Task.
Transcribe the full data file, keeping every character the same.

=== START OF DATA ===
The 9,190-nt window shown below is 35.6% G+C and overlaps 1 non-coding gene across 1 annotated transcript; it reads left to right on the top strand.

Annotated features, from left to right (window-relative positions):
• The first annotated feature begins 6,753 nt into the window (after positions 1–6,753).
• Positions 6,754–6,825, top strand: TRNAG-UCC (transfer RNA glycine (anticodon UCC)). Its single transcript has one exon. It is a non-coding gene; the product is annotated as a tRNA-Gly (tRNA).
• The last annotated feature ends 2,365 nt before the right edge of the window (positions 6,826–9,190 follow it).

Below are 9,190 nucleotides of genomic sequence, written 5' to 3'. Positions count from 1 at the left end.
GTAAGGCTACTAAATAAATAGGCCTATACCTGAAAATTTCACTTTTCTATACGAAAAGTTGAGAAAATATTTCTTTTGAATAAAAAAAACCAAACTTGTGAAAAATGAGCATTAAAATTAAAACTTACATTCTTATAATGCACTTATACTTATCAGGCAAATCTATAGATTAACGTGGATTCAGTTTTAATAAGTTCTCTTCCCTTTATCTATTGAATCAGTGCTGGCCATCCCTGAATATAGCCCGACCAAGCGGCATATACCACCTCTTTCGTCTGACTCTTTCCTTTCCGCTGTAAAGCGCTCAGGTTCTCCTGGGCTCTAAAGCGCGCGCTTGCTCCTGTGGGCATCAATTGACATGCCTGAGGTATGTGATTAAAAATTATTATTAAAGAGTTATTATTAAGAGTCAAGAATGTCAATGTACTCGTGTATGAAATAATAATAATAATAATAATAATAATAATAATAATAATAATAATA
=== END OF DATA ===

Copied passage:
The 9,190-nt window shown below is 35.6% G+C and overlaps 1 non-coding gene across 1 annotated transcript; it reads left to right on the top strand.

Annotated features, from left to right (window-relative positions):
• The first annotated feature begins 6,753 nt into the window (after positions 1–6,753).
• Positions 6,754–6,825, top strand: TRNAG-UCC (transfer RNA glycine (anticodon UCC)). Its single transcript has one exon. It is a non-coding gene; the product is annotated as a tRNA-Gly (tRNA).
• The last annotated feature ends 2,365 nt before the right edge of the window (positions 6,826–9,190 follow it).

Below are 9,190 nucleotides of genomic sequence, written 5' to 3'. Positions count from 1 at the left end.
GTAAGGCTACTAAATAAATAGGCCTATACCTGAAAATTTCACTTTTCTATACGAAAAGTTGAGAAAATATTTCTTTTGAATAAAAAAAACCAAACTTGTGAAAAATGAGCATTAAAATTAAAACTTACATTCTTATAATGCACTTATACTTATCAGGCAAATCTATAGATTAACGTGGATTCAGTTTTAATAAGTTCTCTTCCCTTTATCTATTGAATCAGTGCTGGCCATCCCTGAATATAGCCCGACCAAGCGGCATATACCACCTCTTTCGTCTGACTCTTTCCTTTCCGCTGTAAAGCGCTCAGGTTCTCCTGGGCTCTAAAGCGCGCGCTTGCTCCTGTGGGCATCAATTGACATGCCTGAGGTATGTGATTAAAAATTATTATTAAAGAGTTATTATTAAGAGTCAAGAATGTCAATGTACTCGTGTATGAAATAATAATAATAATAATAATAATAATAATAATAATAATAATAATA